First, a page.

Prior Mumford & Sons shows hailed as successes
Other towns' officials say crowds were well-behaved
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DIXON – Hordes of Mumford & Sons faithful are about to descend on Dixon – 15,000 fans strong. Should Dixonites be quaking in their boots, or grateful for the economic boomlet?
Dixon is the third of four U.S. shows on the Gentlemen of the Road Tour. Portland, Maine and Bristol, Tenn., have survived the onslaught. Monterey, Calif., will be the last stop.
With 15,733 souls, Dixon is the smallest of the four towns. With 15,000 tickets sold, it will double in size Friday and Saturday. Officials estimate the influx will leave about $1.5 million in its wake.
And if Portland’s and Bristol’s experiences are any example, Dixon has little to worry about: Organizers and others say Mumford crowds were well-behaved, and the concerts were unqualified successes.
Seth Koenig is the Bangor (Maine) Daily News reporter who covered the Aug. 4 concert. Most people would say it went “quite well,” he said Tuesday.
“Most people were pleasantly surprised by how well it went,” he said. “That’s not to say there weren’t some problems.”
There were no arrests, no rowdy behavior and only a few medical calls, expected because of the hot, humid weather, he said.
The biggest issues concertgoers faced were long lines for food and portable toilets, said Koenig, who heard “some people complaining about spending hours in line to get a drink and hours in line to get a hamburger.”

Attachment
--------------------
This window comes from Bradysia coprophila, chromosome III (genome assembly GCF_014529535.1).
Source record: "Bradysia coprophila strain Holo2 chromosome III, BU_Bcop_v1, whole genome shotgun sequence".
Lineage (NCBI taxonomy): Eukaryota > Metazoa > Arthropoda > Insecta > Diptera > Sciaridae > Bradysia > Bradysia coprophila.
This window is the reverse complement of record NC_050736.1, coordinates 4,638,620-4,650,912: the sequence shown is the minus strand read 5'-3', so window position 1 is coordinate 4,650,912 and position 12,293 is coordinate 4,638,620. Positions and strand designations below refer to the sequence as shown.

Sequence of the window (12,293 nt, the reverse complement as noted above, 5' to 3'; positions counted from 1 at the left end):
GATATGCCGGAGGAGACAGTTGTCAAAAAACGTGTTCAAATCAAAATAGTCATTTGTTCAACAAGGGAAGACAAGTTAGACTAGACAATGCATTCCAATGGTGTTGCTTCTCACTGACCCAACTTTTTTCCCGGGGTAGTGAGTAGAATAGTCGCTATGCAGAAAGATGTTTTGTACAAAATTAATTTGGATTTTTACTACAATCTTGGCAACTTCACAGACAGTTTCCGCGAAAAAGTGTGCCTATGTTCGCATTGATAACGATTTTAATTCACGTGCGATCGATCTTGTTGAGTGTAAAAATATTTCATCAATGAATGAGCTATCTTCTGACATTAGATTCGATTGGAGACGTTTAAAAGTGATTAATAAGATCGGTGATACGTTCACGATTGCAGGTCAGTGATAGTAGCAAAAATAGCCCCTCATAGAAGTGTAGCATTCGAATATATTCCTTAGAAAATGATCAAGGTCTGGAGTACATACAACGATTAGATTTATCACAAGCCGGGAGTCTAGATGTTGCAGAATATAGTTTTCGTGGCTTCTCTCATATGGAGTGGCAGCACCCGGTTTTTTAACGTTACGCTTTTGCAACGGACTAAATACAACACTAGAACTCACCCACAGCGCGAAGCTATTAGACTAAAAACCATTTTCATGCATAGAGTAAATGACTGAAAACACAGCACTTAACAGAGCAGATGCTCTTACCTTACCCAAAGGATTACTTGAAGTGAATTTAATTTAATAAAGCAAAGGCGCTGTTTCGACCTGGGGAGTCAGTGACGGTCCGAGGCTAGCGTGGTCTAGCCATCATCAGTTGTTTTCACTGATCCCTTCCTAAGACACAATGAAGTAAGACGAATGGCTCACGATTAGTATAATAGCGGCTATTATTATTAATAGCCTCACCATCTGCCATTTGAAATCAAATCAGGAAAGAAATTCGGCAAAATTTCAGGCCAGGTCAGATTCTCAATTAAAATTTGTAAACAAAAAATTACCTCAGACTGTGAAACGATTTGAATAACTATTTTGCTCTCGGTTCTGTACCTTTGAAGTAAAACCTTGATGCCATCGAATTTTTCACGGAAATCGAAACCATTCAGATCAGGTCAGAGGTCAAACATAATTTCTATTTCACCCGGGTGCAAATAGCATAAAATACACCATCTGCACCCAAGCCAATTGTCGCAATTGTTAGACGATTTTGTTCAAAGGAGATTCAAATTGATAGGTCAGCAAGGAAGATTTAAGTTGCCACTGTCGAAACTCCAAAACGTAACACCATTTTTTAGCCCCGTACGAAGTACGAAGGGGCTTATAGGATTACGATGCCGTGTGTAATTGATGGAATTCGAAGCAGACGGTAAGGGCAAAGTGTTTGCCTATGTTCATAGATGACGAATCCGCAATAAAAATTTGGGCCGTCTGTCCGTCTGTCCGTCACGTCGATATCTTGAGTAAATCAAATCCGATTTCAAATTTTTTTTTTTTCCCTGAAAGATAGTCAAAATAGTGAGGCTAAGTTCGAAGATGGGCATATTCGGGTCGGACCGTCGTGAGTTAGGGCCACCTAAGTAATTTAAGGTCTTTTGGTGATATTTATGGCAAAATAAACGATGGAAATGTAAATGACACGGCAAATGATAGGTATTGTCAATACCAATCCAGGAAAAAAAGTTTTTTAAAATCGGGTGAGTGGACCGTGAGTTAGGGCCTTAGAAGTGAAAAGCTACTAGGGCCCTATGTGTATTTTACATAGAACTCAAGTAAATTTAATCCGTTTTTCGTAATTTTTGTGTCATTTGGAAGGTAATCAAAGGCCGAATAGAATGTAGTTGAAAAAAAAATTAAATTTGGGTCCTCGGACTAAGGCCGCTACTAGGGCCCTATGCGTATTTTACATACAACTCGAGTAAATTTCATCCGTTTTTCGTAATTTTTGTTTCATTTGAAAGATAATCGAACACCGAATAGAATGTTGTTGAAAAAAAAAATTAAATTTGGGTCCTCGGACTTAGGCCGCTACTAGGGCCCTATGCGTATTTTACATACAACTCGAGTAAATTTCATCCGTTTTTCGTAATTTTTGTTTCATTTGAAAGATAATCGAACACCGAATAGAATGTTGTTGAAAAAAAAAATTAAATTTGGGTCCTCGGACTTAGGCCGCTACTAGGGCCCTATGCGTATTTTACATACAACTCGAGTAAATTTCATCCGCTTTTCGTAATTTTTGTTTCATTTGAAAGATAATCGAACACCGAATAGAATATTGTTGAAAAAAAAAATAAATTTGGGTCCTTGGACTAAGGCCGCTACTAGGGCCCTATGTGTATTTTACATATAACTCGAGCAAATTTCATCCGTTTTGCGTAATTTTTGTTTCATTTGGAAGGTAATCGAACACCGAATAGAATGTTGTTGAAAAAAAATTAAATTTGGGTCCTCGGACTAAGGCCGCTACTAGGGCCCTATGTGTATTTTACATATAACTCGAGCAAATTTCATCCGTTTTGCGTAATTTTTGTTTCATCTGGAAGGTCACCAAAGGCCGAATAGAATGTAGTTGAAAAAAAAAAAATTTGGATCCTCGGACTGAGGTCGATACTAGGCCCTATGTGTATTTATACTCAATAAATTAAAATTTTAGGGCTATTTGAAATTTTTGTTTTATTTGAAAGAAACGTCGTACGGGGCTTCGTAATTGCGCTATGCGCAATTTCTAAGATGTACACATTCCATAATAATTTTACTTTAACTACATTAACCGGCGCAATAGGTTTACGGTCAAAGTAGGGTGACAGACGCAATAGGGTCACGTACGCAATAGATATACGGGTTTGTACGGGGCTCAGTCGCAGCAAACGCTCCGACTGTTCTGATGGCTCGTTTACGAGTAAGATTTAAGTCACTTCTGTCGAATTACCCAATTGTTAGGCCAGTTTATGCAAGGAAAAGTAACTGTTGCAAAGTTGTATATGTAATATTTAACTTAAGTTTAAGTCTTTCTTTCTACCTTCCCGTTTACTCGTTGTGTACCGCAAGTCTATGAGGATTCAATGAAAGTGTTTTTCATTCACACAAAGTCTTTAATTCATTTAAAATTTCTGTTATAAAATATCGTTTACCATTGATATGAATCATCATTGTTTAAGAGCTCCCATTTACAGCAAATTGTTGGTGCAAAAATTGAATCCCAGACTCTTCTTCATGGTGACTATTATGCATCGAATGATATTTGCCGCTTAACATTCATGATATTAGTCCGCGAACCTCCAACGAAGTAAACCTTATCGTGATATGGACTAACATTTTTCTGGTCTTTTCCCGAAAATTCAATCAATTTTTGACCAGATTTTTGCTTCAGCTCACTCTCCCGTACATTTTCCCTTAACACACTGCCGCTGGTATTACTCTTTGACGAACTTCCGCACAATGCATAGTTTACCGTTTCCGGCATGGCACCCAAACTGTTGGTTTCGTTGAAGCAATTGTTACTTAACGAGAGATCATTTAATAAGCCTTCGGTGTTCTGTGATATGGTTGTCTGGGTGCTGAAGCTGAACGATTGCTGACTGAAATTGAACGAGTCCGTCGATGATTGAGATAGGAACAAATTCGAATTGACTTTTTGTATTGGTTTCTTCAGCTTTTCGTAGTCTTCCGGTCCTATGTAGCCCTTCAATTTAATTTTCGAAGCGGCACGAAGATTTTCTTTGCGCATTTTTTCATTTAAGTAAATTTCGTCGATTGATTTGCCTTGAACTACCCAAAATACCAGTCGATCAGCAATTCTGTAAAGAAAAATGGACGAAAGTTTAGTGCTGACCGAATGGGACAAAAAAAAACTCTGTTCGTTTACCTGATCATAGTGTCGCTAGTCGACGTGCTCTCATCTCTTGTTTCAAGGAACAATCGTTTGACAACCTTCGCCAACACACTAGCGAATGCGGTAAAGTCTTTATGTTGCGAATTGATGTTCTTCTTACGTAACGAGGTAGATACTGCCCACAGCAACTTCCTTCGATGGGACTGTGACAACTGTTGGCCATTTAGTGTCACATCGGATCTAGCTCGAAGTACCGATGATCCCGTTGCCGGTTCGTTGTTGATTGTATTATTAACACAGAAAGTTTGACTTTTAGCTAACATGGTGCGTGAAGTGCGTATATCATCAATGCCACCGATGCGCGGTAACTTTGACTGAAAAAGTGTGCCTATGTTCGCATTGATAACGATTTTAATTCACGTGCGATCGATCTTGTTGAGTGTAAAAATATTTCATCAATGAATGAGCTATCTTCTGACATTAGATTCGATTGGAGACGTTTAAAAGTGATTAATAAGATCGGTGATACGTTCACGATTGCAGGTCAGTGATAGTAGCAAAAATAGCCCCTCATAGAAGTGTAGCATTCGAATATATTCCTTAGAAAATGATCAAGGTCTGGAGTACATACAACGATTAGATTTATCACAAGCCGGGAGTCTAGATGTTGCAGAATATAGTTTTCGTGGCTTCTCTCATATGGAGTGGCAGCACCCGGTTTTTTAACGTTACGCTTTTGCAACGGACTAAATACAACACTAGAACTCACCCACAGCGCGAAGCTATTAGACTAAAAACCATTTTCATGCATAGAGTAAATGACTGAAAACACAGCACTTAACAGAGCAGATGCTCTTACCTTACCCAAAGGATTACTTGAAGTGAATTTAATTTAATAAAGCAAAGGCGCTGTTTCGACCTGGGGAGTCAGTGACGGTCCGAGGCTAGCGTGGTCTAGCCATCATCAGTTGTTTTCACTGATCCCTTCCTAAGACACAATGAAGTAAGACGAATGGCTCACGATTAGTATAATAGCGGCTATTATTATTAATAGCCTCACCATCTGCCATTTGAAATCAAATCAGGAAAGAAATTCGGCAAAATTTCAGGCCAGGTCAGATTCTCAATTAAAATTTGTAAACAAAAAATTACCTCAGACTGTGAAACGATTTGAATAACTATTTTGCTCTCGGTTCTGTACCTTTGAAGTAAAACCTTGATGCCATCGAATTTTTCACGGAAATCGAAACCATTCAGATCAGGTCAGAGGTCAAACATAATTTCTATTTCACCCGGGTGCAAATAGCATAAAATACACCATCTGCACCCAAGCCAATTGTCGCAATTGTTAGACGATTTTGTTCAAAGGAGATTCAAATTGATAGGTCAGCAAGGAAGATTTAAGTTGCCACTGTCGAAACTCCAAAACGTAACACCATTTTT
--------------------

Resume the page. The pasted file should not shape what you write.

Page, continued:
He also heard accounts of people waiting in line 45 minutes to use a Porta-Potty.
Overall, though, crowds and organizers alike were pleased with the results.
“My sense is that there were many more people who were excited about the show than had great concerns about it,” he said. “There’s always going to be concerns raised about something the city had never done before.”
Saturday’s concert appeared to be a big success in Bristol, too.
Tricites.com reporter David McGee covered concert preparations and aftermath.
“The overall impression here was exceptionally positive,” McGee wrote in an email Tuesday. “We had large, well-behaved crowds and only three arrests on Saturday – two for public intoxication.”
About 17,500 concert tickets were sold, and about 5,000 more people attended a series of related events at downtown bars and restaurants, McGee wrote.
In an article Tuesday, McGee reported that the event was “a boon for local businesses, both downtown and the hotels and restaurants on both sides of town.”
The city is interested in holding more such concerts in the future, he wrote – a sentiment echoed by elected officials in Portland.
The nonprofit Friends of the Eastern Promenade (the area in which the Portland concert was held) helped get information to residents and neighborhood groups before the show. Similar to Dixon Main Street, the group received a portion of ticket sales.
Its president, Diane Davison, said the concert “exceeded everybody’s expectations.”
“It was very well run, very well-organized,” Davison said. “The vibe was very positive. We’re very pleased with how things went.”
The more than 15,000 people who attended enjoyed a “sophisticated event,” she said, and the economic benefit to the community was substantial.
After music ended on the promenade at 9 p.m., everybody went downtown to “spread the wealth.” Many were visiting Portland, population 66,343, for the first time, she said.
“The vibe was really pleasant, from all the staff and security; everyone was just joyful, it was amazing,” Davison said.
“It was a win-win for most people.”
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